Review: Twisted Tree

Set near a modern-day maze of highways in Sunset Hills, the new Twisted Tree is a throwback to the old-style steakhouse. We noticed the anomaly instantly. It’s located in front of a Holiday Inn, but serves premium steaks; the decor is somewhat homey, but the service is highly polished. Don’t be fooled: this place offers darn good food at equally good prices.

Built on the site of the old Viking Lodge and Restaurant, it’s a joint venture between the Syberg folks (of Helen Fitzgerald’s) and restaurateur Al Abbadessa and son Michael of Pear Tree (a onetime spot in Macon County, Missouri, known for excellent food). Several of the specialties—and some of the customs—have been carried over here.

The family-style salad served with main courses is one example. A bowl of fresh greens, red onions and cucumbers is placed on the table, along with the old-style stainless dressing dish that turns so you can help yourself to French or house dressing (sweet, creamy onion), and to crumbled bleu cheese. There’s also ‘garlic croutons,’ which diners of a certain age will remember as oil-infused crunchers widely served with Italian salads.

Do not pass up the Batter Dipped Prawns here; they come as a starter ($10) or a dinner ($24). The battering is excellent, a kind of light, deliciously crisped tempura. It comes on the lobster tail as well. Ten bucks for two prawns may seem high, but the crustaceans are large and worth it.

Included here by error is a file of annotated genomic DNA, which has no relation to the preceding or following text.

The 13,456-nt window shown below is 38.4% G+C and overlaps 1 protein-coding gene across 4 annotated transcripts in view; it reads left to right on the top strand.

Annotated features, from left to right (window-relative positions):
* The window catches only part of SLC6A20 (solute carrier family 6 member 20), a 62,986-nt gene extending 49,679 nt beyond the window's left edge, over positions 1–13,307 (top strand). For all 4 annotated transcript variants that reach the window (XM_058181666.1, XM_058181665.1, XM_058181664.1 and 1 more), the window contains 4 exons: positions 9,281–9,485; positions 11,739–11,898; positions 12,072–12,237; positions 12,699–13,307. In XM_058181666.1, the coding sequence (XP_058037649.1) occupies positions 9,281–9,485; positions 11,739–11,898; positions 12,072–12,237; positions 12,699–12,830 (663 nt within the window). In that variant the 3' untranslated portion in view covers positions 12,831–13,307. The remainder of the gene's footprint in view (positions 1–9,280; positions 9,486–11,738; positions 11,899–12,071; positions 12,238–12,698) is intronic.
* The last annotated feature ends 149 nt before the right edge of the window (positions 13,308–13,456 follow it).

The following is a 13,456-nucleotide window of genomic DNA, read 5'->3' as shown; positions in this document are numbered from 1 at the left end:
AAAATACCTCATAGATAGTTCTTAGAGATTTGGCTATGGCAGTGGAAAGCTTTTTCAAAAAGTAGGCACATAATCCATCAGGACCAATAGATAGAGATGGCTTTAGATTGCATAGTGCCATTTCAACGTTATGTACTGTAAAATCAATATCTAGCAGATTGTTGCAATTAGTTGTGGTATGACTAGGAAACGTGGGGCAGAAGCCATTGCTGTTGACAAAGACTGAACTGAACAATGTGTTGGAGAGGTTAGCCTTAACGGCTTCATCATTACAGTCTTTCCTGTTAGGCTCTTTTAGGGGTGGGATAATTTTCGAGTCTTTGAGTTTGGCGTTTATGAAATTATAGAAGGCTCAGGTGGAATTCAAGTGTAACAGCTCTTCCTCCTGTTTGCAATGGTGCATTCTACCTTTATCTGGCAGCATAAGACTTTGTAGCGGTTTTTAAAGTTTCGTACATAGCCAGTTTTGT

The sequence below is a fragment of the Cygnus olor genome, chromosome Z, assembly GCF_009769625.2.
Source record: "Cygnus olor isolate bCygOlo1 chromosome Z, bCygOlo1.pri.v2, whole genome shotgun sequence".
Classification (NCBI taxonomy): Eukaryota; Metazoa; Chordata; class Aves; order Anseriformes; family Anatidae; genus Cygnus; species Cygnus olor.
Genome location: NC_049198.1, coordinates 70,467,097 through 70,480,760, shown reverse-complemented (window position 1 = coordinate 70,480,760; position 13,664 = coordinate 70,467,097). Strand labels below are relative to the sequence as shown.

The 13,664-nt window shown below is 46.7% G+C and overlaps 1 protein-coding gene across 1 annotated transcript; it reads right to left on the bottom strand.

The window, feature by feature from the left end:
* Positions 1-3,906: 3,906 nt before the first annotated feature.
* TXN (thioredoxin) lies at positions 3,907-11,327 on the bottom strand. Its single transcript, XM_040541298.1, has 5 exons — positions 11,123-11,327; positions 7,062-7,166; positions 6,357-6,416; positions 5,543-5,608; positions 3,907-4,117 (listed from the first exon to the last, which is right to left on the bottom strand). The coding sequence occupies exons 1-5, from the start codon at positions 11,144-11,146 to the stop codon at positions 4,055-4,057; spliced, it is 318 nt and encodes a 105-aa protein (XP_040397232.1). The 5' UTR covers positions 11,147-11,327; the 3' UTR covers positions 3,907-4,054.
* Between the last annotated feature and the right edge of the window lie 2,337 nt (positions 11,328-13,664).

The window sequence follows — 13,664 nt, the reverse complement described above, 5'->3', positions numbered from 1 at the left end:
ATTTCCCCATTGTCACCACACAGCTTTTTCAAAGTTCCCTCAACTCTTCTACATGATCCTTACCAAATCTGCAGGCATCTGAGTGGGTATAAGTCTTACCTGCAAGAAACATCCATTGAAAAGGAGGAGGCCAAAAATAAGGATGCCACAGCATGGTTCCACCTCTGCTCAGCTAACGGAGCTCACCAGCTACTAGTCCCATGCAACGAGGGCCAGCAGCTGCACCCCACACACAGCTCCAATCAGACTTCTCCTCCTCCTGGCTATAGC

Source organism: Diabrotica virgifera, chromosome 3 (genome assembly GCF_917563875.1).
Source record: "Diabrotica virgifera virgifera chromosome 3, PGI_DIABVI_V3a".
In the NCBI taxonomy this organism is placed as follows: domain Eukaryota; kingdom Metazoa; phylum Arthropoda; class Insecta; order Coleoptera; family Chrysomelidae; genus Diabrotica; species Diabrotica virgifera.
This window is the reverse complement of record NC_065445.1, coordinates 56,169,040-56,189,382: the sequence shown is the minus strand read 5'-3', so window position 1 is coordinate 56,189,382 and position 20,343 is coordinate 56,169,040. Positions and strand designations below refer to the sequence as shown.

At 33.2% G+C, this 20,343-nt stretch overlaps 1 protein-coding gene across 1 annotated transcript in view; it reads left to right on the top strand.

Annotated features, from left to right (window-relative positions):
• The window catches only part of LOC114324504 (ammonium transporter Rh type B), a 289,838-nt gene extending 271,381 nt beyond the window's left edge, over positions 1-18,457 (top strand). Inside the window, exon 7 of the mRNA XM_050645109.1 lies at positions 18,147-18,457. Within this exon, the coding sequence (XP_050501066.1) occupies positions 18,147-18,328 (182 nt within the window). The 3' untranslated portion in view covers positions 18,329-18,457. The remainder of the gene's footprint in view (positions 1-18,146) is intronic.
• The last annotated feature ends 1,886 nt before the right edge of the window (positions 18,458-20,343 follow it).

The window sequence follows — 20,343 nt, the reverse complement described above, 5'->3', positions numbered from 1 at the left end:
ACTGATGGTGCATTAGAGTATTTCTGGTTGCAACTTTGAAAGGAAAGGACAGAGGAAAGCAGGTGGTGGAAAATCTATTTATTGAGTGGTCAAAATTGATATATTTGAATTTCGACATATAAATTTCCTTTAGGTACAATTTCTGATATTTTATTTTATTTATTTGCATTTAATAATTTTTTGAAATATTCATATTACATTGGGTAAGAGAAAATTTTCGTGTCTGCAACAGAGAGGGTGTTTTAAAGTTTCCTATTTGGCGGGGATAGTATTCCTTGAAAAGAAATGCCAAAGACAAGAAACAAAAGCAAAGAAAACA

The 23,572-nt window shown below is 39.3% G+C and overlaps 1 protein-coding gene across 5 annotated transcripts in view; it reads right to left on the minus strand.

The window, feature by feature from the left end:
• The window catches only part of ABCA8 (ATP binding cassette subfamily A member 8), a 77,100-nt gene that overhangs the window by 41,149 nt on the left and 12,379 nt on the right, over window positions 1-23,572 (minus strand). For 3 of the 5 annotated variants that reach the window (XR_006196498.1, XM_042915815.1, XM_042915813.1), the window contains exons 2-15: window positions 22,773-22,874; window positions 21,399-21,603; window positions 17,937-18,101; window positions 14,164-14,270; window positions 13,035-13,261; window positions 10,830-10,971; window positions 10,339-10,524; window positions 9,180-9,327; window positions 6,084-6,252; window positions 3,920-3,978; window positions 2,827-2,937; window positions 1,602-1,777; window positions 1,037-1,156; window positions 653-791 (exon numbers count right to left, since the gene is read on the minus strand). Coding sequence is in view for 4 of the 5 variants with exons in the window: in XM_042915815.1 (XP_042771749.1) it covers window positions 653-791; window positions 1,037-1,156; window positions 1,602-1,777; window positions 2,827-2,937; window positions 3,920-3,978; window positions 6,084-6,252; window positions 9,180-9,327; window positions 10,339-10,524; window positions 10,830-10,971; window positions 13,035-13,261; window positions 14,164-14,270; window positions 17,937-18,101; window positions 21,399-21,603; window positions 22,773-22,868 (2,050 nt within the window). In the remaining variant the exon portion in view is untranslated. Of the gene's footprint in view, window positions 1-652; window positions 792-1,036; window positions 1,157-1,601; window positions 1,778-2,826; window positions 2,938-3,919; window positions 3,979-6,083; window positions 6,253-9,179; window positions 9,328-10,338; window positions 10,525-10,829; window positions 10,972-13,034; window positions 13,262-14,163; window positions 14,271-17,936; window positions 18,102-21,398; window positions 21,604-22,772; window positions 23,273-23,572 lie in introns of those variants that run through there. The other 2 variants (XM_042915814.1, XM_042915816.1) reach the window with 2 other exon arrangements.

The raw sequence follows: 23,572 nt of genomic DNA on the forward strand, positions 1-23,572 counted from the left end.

Steak is king here, and they are very proud of their aging process. Our server (every single employee who waited on us was top-notch) explained that the meats come from Iowa purveyor Creekstone and are house- aged. My Roasted Aged Prime Rib ($26 for 6 oz.) was superb: great flavor, done correctly and not overly fatty. It comes to the table with the classic, light au jus gravy. There is a guide on the menu to help you determine how to order your meat. Entrees also come with a choice of side, which can be anything from deep-fried potatoes with onions to grilled asparagus. You also get a ‘bag’ of hot bread, a nice touch that translates to a small paper bag with a warm mini French loaf.

Of course there are other foods besides steak: a couple of chicken dishes, sole and salmon, and some specials on a chalkboard displayed on the wall. Our Red Snapper ($32) was excellent, served on a bed of smoky mashed cauliflower made with ‘pinot grigio butter.’ The fish was fresh and well-seasoned with herbs.

Another don’t-miss dish, which can be added to any entree for $20, is the Batter Dipped Lobster Tail. It’s a good size, about 6 oz., all meat and delicious crust. It comes with melted butter and is the stuff of dreams.

amuse bouche
the scene | Prime steakhouse with a retro vibe
the chef | Tyler Layton
the prices | $6-$17 starters, $26-$49 steaks, $19-$55 entreestable-twisted-tree_layton_12
the favorites | Batter Dipped Lobster Tail, Aged Prime Rib, Batter Dipped Prawns

chef chat
pedigree |
Worked at Citizen Kane’s, Lumiere Place and many years at Trattoria Marcella
favorite ingredient | Cooking sherry
favorite St. Louis restaurant | Cafe Mochi
favorite cookbook | Think Like a Chef by Tom Colicchio
most memorable dining experience | When my wife and I ate at Quartino in Chicago. We had a six-course meal that started at midnight.
guilty pleasure food | Prosciutto

10701 watson road | 314.394.3366
Photos: Bill Barrett